WASHINGTON — Facing an unusual political trial, Federal Reserve Chairman Ben Bernanke disputed accusations Thursday that he pressured Bank of America to acquire Merrill Lynch in a deal that cost taxpayers $20 billion.
In a three-hour hearing of the House Oversight and Government Reform Committee, Bernanke denied threatening to oust Bank of America CEO Kenneth Lewis or the bank's board members if they abandoned the takeover after discovering spiraling losses at Merrill.
Bank of America completed its purchase of Merrill Lynch on Jan. 1.
"I never said that I would replace the board and management" if Lewis decided to invoke a clause in the acquisition contract to try to stop the deal, Bernanke told the committee.
It was Bernanke's first public response since the committee launched an investigation into whether he or other government officials bullied Bank of America to stick with its plan to combine the two financial powers.
Throughout the day, Bernanke faced often hostile questioning — unusual for a Fed chairman, who typically commands deference in public settings.
Of Bernanke's denial that he threatened Lewis' job, Rep. Jason Chaffetz, R-Utah, said: "With all due respect, I'm just not buying that."
Adopting the role of outsider, Republicans in particular have turned aggressive toward Bernanke, trying to link him to the Obama administration as advocates of government meddling in private industry.
It's an odd shift, as Bernanke is a Republican appointee, and many of his key advocates are Democrats. And it comes at a pivotal time: Bernanke's term expires early next year, and President Barack Obama will have to decide whether to pick his own Fed chief or reappoint Bernanke.
The Fed chief said it would have been a bad idea for Bank of America to invoke the deal's escape clause, because it would have led to extended and costly litigation with Merrill Lynch. That would have "greatly reduced or destroyed" the value of the investment bank, he said.
Earlier this month, Lewis testified that his job had been threatened after he expressed second thoughts about the deal. Lewis said the Treasury secretary at the time, Henry Paulson, and federal regulators made clear that if Bank of America Corp. of Charlotte, N.C., reneged on its promise, he and the bank's board members would be fired.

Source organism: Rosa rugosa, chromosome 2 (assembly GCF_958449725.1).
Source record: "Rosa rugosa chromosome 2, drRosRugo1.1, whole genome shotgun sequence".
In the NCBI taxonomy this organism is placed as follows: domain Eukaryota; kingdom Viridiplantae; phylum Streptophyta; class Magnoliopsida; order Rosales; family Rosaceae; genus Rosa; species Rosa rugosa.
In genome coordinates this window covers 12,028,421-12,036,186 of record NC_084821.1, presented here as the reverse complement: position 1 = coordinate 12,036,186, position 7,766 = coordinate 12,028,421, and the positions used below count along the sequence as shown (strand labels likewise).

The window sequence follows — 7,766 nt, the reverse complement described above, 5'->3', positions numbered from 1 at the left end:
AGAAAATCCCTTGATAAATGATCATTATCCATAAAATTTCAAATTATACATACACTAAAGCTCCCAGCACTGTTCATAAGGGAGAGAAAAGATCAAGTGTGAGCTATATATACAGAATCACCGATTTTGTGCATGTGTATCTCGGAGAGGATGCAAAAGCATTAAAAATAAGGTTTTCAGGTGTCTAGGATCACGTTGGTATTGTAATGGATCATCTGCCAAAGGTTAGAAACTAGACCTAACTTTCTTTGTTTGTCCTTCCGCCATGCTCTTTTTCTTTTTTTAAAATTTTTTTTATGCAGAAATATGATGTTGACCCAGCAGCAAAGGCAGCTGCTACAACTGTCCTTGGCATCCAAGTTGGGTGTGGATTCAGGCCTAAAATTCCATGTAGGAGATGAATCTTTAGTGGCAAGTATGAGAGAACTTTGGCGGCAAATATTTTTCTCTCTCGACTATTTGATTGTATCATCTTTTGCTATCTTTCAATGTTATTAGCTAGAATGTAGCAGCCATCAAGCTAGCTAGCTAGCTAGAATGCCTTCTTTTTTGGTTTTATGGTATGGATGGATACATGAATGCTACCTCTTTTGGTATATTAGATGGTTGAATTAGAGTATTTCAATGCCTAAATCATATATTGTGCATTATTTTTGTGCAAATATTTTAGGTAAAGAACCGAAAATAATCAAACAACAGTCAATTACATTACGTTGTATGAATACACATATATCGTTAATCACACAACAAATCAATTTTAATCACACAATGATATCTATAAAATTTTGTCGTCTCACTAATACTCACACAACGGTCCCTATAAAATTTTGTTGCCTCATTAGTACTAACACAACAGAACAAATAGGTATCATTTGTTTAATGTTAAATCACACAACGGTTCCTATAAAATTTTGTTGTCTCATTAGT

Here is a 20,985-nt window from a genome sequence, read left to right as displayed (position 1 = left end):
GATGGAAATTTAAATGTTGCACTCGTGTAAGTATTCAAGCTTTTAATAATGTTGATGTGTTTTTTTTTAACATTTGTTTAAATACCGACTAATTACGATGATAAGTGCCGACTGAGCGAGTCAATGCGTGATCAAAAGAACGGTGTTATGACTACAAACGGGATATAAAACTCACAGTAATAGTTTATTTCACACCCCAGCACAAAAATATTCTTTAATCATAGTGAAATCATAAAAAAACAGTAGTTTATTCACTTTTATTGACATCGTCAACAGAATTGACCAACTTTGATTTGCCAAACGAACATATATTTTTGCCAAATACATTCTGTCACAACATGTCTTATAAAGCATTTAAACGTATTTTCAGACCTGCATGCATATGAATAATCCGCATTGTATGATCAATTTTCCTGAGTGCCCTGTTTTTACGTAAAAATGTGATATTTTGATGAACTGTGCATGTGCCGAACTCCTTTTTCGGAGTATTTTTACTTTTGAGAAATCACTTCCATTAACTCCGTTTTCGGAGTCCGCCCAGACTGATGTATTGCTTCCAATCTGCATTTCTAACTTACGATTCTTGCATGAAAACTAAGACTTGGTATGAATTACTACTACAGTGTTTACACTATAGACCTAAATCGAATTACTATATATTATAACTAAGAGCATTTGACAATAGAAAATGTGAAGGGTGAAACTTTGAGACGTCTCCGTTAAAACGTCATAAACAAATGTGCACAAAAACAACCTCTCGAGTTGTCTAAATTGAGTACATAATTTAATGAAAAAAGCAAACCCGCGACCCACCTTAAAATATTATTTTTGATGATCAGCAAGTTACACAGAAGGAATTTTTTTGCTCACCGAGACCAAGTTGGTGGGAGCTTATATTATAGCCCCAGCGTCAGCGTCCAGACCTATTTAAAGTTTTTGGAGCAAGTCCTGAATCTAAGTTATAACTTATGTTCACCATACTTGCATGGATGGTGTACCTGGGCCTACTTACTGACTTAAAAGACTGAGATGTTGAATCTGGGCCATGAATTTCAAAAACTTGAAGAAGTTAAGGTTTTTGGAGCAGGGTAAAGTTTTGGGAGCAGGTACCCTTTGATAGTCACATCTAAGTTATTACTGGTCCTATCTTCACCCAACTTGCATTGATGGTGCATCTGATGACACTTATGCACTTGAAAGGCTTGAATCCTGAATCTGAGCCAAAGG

Bernanke also denied that he or any other Fed official urged Bank of America to keep quiet about Merrill Lynch's financial problems. Failing to divulge what he knew about Merrill's troubles would violate Lewis' fiduciary duty to Bank of America's shareholders.
But the committee's ranking member, Darrell Issa, R-Calif., accused the Fed of having "deliberately kept other regulators in the dark regarding the negotiations with Bank of America."
But Democrats, including Rep. Dennis Kucinich of Ohio, said the investigation revealed that Fed officials thought Bank of America failed to properly review Merrill Lynch's finances.
Bank of America ultimately received $45 billion from the government's financial bailout program, $20 billion of which was linked to its acquisition of New York-based Merrill Lynch.
Bernanke defended the deal and bailout, saying the action was needed to avoid another blow to the financial system, which was in distress.
THURSDAY: "I never made this threat," Fed Chairman Ben Bernanke said when asked if Ken Lewis' job was at risk if he blocked the Merrill Lynch deal.
JUNE 11: Bank of America CEO Ken Lewis testified that his job was in jeopardy if he didn't go along with Bernanke and other officials on the Merrill merger.